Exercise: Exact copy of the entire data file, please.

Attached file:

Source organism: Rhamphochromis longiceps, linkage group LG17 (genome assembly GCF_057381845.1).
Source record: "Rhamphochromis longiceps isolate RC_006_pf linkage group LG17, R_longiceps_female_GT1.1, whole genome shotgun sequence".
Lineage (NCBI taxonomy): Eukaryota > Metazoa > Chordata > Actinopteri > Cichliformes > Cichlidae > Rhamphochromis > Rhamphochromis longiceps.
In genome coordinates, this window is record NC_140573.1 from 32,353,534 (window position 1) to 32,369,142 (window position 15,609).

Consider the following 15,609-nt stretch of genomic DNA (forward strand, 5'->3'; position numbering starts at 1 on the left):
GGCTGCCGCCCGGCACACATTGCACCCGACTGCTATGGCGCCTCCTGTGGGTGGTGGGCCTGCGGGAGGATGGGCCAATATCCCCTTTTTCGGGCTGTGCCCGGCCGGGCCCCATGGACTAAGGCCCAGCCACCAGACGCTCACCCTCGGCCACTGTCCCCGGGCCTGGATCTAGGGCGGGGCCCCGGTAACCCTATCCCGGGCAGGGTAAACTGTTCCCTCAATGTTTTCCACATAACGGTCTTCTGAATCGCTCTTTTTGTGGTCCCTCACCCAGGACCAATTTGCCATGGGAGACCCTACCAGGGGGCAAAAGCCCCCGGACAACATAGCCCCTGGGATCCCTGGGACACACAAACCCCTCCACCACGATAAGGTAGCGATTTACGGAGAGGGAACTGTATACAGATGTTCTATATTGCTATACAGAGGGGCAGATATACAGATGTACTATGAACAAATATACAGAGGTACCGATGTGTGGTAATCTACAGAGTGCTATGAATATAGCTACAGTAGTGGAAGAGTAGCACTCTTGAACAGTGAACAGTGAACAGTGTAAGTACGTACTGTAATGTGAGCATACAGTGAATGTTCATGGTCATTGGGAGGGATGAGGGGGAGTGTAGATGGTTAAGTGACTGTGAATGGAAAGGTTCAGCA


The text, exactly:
Source organism: Rhamphochromis longiceps, linkage group LG17 (genome assembly GCF_057381845.1).
Source record: "Rhamphochromis longiceps isolate RC_006_pf linkage group LG17, R_longiceps_female_GT1.1, whole genome shotgun sequence".
Lineage (NCBI taxonomy): Eukaryota > Metazoa > Chordata > Actinopteri > Cichliformes > Cichlidae > Rhamphochromis > Rhamphochromis longiceps.
In genome coordinates, this window is record NC_140573.1 from 32,353,534 (window position 1) to 32,369,142 (window position 15,609).

Consider the following 15,609-nt stretch of genomic DNA (forward strand, 5'->3'; position numbering starts at 1 on the left):
GGCTGCCGCCCGGCACACATTGCACCCGACTGCTATGGCGCCTCCTGTGGGTGGTGGGCCTGCGGGAGGATGGGCCAATATCCCCTTTTTCGGGCTGTGCCCGGCCGGGCCCCATGGACTAAGGCCCAGCCACCAGACGCTCACCCTCGGCCACTGTCCCCGGGCCTGGATCTAGGGCGGGGCCCCGGTAACCCTATCCCGGGCAGGGTAAACTGTTCCCTCAATGTTTTCCACATAACGGTCTTCTGAATCGCTCTTTTTGTGGTCCCTCACCCAGGACCAATTTGCCATGGGAGACCCTACCAGGGGGCAAAAGCCCCCGGACAACATAGCCCCTGGGATCCCTGGGACACACAAACCCCTCCACCACGATAAGGTAGCGATTTACGGAGAGGGAACTGTATACAGATGTTCTATATTGCTATACAGAGGGGCAGATATACAGATGTACTATGAACAAATATACAGAGGTACCGATGTGTGGTAATCTACAGAGTGCTATGAATATAGCTACAGTAGTGGAAGAGTAGCACTCTTGAACAGTGAACAGTGAACAGTGTAAGTACGTACTGTAATGTGAGCATACAGTGAATGTTCATGGTCATTGGGAGGGATGAGGGGGAGTGTAGATGGTTAAGTGACTGTGAATGGAAAGGTTCAGCA